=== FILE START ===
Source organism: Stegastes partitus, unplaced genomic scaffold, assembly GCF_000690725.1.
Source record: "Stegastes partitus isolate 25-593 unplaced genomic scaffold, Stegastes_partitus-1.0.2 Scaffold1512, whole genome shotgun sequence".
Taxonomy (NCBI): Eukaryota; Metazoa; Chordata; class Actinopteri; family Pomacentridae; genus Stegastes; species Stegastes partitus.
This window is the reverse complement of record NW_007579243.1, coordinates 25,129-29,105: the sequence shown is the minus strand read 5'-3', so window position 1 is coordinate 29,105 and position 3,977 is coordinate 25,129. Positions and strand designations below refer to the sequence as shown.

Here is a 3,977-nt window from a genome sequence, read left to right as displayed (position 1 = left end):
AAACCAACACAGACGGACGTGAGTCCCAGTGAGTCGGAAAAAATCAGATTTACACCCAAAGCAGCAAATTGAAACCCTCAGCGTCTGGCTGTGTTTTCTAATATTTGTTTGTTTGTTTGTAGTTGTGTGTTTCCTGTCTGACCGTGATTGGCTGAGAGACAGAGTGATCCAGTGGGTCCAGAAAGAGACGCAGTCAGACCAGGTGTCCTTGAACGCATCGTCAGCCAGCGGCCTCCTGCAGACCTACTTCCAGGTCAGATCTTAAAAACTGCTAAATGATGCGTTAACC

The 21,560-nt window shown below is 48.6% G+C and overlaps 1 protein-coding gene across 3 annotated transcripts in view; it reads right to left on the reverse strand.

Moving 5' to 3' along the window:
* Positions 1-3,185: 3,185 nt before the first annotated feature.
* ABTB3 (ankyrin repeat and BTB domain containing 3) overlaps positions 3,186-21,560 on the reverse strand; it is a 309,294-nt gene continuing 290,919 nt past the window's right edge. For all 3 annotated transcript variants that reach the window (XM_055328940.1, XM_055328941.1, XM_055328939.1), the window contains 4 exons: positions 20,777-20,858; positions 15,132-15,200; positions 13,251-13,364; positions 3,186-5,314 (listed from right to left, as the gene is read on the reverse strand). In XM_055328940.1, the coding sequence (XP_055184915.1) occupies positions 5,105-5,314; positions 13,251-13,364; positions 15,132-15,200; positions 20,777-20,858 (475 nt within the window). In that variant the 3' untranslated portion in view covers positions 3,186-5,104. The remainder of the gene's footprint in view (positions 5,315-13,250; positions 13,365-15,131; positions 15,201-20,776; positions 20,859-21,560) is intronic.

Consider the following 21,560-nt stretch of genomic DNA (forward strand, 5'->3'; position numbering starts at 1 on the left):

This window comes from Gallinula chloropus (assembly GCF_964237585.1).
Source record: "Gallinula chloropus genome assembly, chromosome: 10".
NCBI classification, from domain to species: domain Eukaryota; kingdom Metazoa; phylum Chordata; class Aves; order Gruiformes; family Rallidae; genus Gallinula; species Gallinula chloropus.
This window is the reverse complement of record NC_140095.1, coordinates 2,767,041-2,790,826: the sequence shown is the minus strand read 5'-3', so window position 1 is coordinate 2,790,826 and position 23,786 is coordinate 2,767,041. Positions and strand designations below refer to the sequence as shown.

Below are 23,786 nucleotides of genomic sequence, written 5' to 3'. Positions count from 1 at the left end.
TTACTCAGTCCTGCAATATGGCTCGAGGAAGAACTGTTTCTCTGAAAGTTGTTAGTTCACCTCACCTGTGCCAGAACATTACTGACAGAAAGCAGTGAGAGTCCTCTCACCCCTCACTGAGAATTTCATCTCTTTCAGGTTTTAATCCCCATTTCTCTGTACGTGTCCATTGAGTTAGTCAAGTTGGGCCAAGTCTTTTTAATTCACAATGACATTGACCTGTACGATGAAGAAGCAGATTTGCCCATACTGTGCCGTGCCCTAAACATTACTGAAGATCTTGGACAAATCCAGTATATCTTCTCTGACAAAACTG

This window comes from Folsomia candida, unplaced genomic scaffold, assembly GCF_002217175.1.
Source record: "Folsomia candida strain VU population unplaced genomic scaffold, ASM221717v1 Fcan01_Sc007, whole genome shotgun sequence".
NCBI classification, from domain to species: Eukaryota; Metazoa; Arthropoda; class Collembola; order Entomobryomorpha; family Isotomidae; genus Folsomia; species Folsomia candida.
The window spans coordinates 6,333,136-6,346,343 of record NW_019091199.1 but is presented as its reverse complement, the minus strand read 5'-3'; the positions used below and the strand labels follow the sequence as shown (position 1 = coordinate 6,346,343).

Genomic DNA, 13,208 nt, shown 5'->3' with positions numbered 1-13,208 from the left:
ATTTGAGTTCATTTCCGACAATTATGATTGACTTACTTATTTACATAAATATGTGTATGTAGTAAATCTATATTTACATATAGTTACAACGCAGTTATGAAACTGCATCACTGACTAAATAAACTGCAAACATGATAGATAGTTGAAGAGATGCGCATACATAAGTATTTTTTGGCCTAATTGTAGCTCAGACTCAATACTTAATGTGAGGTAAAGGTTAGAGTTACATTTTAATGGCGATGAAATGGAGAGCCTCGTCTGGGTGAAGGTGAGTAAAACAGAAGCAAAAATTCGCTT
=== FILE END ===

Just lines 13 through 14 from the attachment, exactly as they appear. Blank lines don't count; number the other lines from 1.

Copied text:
Source record: "Gallinula chloropus genome assembly, chromosome: 10".
NCBI classification, from domain to species: domain Eukaryota; kingdom Metazoa; phylum Chordata; class Aves; order Gruiformes; family Rallidae; genus Gallinula; species Gallinula chloropus.